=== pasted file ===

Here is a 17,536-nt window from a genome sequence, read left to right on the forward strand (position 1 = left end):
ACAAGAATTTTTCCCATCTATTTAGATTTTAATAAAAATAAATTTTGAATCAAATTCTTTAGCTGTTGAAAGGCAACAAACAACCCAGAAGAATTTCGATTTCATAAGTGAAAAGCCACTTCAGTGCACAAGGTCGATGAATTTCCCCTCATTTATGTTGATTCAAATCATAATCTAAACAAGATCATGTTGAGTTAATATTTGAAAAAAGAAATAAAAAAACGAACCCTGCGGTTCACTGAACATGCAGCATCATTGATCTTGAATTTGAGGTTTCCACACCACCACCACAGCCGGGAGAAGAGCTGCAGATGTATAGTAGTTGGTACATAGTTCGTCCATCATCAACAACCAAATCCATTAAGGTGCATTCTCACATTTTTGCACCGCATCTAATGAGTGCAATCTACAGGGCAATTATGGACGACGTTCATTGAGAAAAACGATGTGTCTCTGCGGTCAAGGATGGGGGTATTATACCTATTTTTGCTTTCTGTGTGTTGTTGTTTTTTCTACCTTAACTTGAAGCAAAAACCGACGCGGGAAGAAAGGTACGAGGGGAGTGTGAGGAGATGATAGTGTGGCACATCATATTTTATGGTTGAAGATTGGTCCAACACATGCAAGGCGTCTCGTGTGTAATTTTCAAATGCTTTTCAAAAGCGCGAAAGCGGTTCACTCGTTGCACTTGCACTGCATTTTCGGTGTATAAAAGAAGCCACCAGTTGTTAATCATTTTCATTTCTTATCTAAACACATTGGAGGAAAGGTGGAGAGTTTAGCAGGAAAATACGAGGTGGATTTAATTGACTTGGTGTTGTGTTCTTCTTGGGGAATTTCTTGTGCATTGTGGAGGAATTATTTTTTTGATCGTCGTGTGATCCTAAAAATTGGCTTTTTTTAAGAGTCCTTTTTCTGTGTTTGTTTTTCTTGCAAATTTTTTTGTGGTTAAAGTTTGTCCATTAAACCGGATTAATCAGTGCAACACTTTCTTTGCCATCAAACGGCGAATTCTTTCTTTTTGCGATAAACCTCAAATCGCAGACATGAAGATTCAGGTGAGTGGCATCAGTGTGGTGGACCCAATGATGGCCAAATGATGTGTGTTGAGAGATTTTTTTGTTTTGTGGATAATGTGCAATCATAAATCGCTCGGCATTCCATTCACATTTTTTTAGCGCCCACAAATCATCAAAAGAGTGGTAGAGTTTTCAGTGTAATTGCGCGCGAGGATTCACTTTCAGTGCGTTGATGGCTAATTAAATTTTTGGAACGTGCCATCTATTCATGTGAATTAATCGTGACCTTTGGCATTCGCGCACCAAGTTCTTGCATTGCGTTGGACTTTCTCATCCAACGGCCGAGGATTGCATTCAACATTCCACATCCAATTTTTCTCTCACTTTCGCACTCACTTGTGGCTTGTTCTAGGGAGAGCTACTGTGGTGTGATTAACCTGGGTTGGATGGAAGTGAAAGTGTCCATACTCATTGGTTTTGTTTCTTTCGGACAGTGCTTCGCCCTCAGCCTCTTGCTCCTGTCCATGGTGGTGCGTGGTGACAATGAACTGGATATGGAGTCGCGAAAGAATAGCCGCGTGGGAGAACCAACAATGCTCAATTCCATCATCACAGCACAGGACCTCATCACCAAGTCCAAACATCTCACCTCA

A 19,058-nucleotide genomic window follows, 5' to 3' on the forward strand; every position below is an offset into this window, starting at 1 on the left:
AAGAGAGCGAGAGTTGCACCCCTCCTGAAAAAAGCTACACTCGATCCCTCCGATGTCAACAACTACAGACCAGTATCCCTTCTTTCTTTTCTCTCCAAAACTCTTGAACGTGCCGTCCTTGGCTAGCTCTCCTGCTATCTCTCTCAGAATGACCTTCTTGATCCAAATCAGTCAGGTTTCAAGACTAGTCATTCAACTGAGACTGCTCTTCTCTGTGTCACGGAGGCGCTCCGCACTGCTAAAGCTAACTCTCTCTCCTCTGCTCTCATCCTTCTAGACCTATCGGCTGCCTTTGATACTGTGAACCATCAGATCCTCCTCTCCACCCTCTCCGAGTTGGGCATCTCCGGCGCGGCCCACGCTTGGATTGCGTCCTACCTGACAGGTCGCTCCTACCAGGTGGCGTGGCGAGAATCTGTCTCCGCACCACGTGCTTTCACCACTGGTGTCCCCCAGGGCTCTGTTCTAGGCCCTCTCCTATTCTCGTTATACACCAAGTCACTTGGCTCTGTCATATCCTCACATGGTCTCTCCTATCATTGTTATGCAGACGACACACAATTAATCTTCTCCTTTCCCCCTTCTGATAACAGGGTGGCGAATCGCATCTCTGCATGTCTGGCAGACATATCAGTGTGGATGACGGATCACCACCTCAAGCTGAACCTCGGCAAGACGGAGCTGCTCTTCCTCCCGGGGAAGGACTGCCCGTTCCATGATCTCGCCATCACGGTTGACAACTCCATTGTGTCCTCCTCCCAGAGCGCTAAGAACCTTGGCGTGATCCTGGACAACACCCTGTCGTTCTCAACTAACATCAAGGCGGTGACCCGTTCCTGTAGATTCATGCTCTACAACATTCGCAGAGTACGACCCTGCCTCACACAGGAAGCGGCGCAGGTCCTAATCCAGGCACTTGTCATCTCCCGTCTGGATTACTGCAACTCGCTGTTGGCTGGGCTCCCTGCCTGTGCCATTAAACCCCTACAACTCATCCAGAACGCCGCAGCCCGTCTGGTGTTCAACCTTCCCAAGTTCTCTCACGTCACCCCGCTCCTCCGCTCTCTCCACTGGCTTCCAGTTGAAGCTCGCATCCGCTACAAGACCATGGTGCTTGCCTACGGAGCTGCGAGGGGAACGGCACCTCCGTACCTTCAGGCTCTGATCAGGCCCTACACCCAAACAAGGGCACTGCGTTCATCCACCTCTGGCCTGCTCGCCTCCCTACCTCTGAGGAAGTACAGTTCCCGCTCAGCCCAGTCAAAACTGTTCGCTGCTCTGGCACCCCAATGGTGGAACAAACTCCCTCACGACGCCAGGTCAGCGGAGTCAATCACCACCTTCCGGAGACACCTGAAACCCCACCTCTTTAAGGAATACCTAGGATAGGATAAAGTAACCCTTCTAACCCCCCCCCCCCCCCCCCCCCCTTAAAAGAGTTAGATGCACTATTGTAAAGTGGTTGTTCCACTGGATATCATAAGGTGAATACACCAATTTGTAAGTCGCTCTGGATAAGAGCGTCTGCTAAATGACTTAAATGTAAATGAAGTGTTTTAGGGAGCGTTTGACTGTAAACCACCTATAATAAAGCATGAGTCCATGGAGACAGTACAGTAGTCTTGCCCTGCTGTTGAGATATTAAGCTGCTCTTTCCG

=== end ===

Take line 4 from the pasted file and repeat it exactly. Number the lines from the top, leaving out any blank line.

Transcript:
AAGAGAGCGAGAGTTGCACCCCTCCTGAAAAAAGCTACACTCGATCCCTCCGATGTCAACAACTACAGACCAGTATCCCTTCTTTCTTTTCTCTCCAAAACTCTTGAACGTGCCGTCCTTGGCTAGCTCTCCTGCTATCTCTCTCAGAATGACCTTCTTGATCCAAATCAGTCAGGTTTCAAGACTAGTCATTCAACTGAGACTGCTCTTCTCTGTGTCACGGAGGCGCTCCGCACTGCTAAAGCTAACTCTCTCTCCTCTGCTCTCATCCTTCTAGACCTATCGGCTGCCTTTGATACTGTGAACCATCAGATCCTCCTCTCCACCCTCTCCGAGTTGGGCATCTCCGGCGCGGCCCACGCTTGGATTGCGTCCTACCTGACAGGTCGCTCCTACCAGGTGGCGTGGCGAGAATCTGTCTCCGCACCACGTGCTTTCACCACTGGTGTCCCCCAGGGCTCTGTTCTAGGCCCTCTCCTATTCTCGTTATACACCAAGTCACTTGGCTCTGTCATATCCTCACATGGTCTCTCCTATCATTGTTATGCAGACGACACACAATTAATCTTCTCCTTTCCCCCTTCTGATAACAGGGTGGCGAATCGCATCTCTGCATGTCTGGCAGACATATCAGTGTGGATGACGGATCACCACCTCAAGCTGAACCTCGGCAAGACGGAGCTGCTCTTCCTCCCGGGGAAGGACTGCCCGTTCCATGATCTCGCCATCACGGTTGACAACTCCATTGTGTCCTCCTCCCAGAGCGCTAAGAACCTTGGCGTGATCCTGGACAACACCCTGTCGTTCTCAACTAACATCAAGGCGGTGACCCGTTCCTGTAGATTCATGCTCTACAACATTCGCAGAGTACGACCCTGCCTCACACAGGAAGCGGCGCAGGTCCTAATCCAGGCACTTGTCATCTCCCGTCTGGATTACTGCAACTCGCTGTTGGCTGGGCTCCCTGCCTGTGCCATTAAACCCCTACAACTCATCCAGAACGCCGCAGCCCGTCTGGTGTTCAACCTTCCCAAGTTCTCTCACGTCACCCCGCTCCTCCGCTCTCTCCACTGGCTTCCAGTTGAAGCTCGCATCCGCTACAAGACCATGGTGCTTGCCTACGGAGCTGCGAGGGGAACGGCACCTCCGTACCTTCAGGCTCTGATCAGGCCCTACACCCAAACAAGGGCACTGCGTTCATCCACCTCTGGCCTGCTCGCCTCCCTACCTCTGAGGAAGTACAGTTCCCGCTCAGCCCAGTCAAAACTGTTCGCTGCTCTGGCACCCCAATGGTGGAACAAACTCCCTCACGACGCCAGGTCAGCGGAGTCAATCACCACCTTCCGGAGACACCTGAAACCCCACCTCTTTAAGGAATACCTAGGATAGGATAAAGTAACCCTTCTAACCCCCCCCCCCCCCCCCCCCCCTTAAAAGAGTTAGATGCACTATTGTAAAGTGGTTGTTCCACTGGATATCATAAGGTGAATACACCAATTTGTAAGTCGCTCTGGATAAGAGCGTCTGCTAAATGACTTAAATGTAAATGAAGTGTTTTAGGGAGCGTTTGACTGTAAACCACCTATAATAAAGCATGAGTCCATGGAGACAGTACAGTAGTCTTGCCCTGCTGTTGAGATATTAAGCTGCTCTTTCCG